“I don’t think this is a matter of complementarity,” he said, adding that whoever the UN names as a legitimate representative cannot be expected to have the capacity to conduct a credible investigation.
While the Taliban could take advantage of the delay in resuming an investigation to destroy some of the evidence, Qaane said the fall of Kabul to the Taliban could paradoxically “make the investigation easier”.
Parts of the country are now more accessible than they had been in years and Taliban members have abandoned their hiding places and can be reached for questioning, he said, adding that some of the victims may also have fled Afghanistan for Europe, making them available to investigators.
Justice, but for who?
When requesting authorisation from the Pre-Trial Chamber II to resume the inquiry in September, Khan also said he was “cognisant of the limited resources available to my office relative to the scale and nature of crimes within the jurisdiction of the court”.
To narrow the focus, he said he would prioritise crimes committed by the Taliban and the Islamic State in Khorasan Province, ISKP (ISIS-K), an affiliate of the ISIL (ISIS). It implied setting aside crimes committed by US forces and the Afghan government.
The British legal campaign group Reprieve is among those who submitted representations on behalf of clients claiming to have been tortured by the CIA in the infamous Bagram prison or of relatives of civilians allegedly killed in US drone attacks. Their claims risk being left out of the investigation.
“This was clearly a political decision – there’s really no other way it can be interpreted,” Jennifer Gibson, a US lawyer who leads Reprieve’s work on drones, told Al Jazeera. “It gave the US and their allies a get out of jail free card.”
According to Gibson, the ICC prosecutor is placing high up on the agenda attacks such as that on Kabul airport in the waning days of the US withdrawal, but ignoring instances like the US drone attack that killed a family of 10, including seven children, soon afterwards. Reprieve claims this was one of many drone attacks taken on faulty intelligence.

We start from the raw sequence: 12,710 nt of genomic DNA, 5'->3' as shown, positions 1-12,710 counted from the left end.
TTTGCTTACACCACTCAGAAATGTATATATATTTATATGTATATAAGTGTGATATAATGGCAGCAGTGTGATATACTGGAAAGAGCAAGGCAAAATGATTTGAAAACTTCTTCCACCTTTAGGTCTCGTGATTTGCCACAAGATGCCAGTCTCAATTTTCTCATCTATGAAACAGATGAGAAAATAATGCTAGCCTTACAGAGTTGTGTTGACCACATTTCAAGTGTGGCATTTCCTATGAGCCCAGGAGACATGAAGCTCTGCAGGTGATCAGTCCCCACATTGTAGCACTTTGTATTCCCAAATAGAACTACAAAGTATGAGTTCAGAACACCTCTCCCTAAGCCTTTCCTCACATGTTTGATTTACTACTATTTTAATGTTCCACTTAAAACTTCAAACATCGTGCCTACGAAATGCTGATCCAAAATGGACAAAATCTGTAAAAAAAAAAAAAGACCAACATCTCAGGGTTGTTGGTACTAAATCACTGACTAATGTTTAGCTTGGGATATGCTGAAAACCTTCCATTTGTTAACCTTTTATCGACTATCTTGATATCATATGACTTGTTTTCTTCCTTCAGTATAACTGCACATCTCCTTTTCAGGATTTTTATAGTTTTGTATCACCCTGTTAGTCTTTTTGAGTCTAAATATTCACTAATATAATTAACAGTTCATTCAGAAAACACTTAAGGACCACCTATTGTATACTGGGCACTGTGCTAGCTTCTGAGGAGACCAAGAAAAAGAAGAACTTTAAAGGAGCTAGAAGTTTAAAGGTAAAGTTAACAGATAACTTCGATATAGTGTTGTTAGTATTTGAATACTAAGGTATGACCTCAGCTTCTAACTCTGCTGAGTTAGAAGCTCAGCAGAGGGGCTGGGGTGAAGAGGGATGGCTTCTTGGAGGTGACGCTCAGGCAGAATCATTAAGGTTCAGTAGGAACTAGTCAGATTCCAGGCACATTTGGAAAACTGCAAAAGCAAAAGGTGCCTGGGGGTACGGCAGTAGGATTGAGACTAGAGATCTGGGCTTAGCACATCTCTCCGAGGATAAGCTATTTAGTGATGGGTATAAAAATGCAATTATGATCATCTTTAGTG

“The damage his decision has caused is immense,” Gibson said. “It is devastating for the thousands of victims who have essentially been told you don’t count because the crimes against you were committed by the West and its allies. In delivering the message, [the prosecutor] has effectively slammed the door on the last hope many of these individuals had for some form of accountability.”
The US troops and its intelligence operatives have been accused of war crimes dating back to 2002, but no meaningful actions have been taken by US courts. The US withdrew its troops from Afghanistan in August after 20 years – ending its longest war.
According to the legal perspective, the office of the prosecutor has discretion over how to proceed in the interest of justice, including narrowing down the focus to the most heinous crimes.
Focusing the investigation on the Taliban and the ISIS-K could yield a stronger case, but the decision has been seen by some as a confirmation that the court could not investigate the world’s superpowers.
“All together, I think this is very bad for the reputation of the court,” Qaane said. Accusations of bias and pro-West sentiment had already been circulating and the prosecutor’s decision is likely to reinforce this view, according to the AAN analyst.
The United States is not a party to the ICC and has argued vehemently that its nationals are not bound by its jurisdiction. Under the administration of former President Donald Trump, Washington had exerted pressure on the ICC to drop the inquiry against its military by imposing sanctions against Bensouda.
US Secretary of State Antony Blinken lifted the sanctions earlier this year, but said he continued to “disagree strongly” with the ICC’s “efforts to assert jurisdiction over personnel of non-States Parties such as the United States and Israel”.
Stanford’s Hakimi said the court “must deal with some level of politics and is reliant on support of the international community”. However, expenditure limits and other legal considerations have played a role in the decision.
“It seems that the prosecutor has decided to focus on the actors who are responsible for the most crimes and for the most brutal violations in this matter,” Hakimi said.
The investigation will take years and some perpetrators are likely to try to flout an ICC indictment if or when it comes. Given these hurdles, analysts say the perceived success of the inquiry will depend significantly on the ICC’s ability to spend time in Afghanistan – provided the Taliban’s assent – and communicate its unfamiliar process to a disillusioned local population.